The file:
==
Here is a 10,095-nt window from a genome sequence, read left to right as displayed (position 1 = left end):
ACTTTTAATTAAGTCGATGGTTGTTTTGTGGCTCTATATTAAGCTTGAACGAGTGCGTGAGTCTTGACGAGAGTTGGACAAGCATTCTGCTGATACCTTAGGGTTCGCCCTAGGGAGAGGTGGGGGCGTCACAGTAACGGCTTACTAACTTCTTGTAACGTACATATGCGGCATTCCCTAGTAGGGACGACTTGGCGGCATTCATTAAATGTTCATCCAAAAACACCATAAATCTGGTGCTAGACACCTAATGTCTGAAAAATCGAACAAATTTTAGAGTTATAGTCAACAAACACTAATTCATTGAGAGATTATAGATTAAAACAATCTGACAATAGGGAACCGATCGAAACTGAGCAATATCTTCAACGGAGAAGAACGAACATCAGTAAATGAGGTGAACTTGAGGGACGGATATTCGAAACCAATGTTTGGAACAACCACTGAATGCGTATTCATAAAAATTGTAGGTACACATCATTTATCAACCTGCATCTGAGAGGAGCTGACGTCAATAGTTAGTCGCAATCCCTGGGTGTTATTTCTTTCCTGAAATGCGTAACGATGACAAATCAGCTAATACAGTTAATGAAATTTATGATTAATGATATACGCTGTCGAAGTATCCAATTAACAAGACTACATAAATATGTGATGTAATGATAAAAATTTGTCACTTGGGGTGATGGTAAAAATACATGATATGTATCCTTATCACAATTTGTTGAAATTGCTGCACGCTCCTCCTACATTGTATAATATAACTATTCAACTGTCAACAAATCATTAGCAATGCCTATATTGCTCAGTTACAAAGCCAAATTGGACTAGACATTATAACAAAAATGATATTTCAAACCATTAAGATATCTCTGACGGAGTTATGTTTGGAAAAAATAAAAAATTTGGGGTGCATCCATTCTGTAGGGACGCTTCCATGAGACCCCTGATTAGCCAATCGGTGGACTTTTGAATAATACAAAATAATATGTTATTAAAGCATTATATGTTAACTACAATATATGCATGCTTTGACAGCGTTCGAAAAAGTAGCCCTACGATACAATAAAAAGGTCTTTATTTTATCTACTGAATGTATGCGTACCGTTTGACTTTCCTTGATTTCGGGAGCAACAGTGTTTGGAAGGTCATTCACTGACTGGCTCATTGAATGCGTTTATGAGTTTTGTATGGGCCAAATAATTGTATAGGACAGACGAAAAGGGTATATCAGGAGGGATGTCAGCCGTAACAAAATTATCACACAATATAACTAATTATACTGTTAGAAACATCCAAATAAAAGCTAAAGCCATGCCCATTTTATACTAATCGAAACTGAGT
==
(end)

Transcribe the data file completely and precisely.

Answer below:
Here is a 10,095-nt window from a genome sequence, read left to right as displayed (position 1 = left end):
ACTTTTAATTAAGTCGATGGTTGTTTTGTGGCTCTATATTAAGCTTGAACGAGTGCGTGAGTCTTGACGAGAGTTGGACAAGCATTCTGCTGATACCTTAGGGTTCGCCCTAGGGAGAGGTGGGGGCGTCACAGTAACGGCTTACTAACTTCTTGTAACGTACATATGCGGCATTCCCTAGTAGGGACGACTTGGCGGCATTCATTAAATGTTCATCCAAAAACACCATAAATCTGGTGCTAGACACCTAATGTCTGAAAAATCGAACAAATTTTAGAGTTATAGTCAACAAACACTAATTCATTGAGAGATTATAGATTAAAACAATCTGACAATAGGGAACCGATCGAAACTGAGCAATATCTTCAACGGAGAAGAACGAACATCAGTAAATGAGGTGAACTTGAGGGACGGATATTCGAAACCAATGTTTGGAACAACCACTGAATGCGTATTCATAAAAATTGTAGGTACACATCATTTATCAACCTGCATCTGAGAGGAGCTGACGTCAATAGTTAGTCGCAATCCCTGGGTGTTATTTCTTTCCTGAAATGCGTAACGATGACAAATCAGCTAATACAGTTAATGAAATTTATGATTAATGATATACGCTGTCGAAGTATCCAATTAACAAGACTACATAAATATGTGATGTAATGATAAAAATTTGTCACTTGGGGTGATGGTAAAAATACATGATATGTATCCTTATCACAATTTGTTGAAATTGCTGCACGCTCCTCCTACATTGTATAATATAACTATTCAACTGTCAACAAATCATTAGCAATGCCTATATTGCTCAGTTACAAAGCCAAATTGGACTAGACATTATAACAAAAATGATATTTCAAACCATTAAGATATCTCTGACGGAGTTATGTTTGGAAAAAATAAAAAATTTGGGGTGCATCCATTCTGTAGGGACGCTTCCATGAGACCCCTGATTAGCCAATCGGTGGACTTTTGAATAATACAAAATAATATGTTATTAAAGCATTATATGTTAACTACAATATATGCATGCTTTGACAGCGTTCGAAAAAGTAGCCCTACGATACAATAAAAAGGTCTTTATTTTATCTACTGAATGTATGCGTACCGTTTGACTTTCCTTGATTTCGGGAGCAACAGTGTTTGGAAGGTCATTCACTGACTGGCTCATTGAATGCGTTTATGAGTTTTGTATGGGCCAAATAATTGTATAGGACAGACGAAAAGGGTATATCAGGAGGGATGTCAGCCGTAACAAAATTATCACACAATATAACTAATTATACTGTTAGAAACATCCAAATAAAAGCTAAAGCCATGCCCATTTTATACTAATCGAAACTGAGT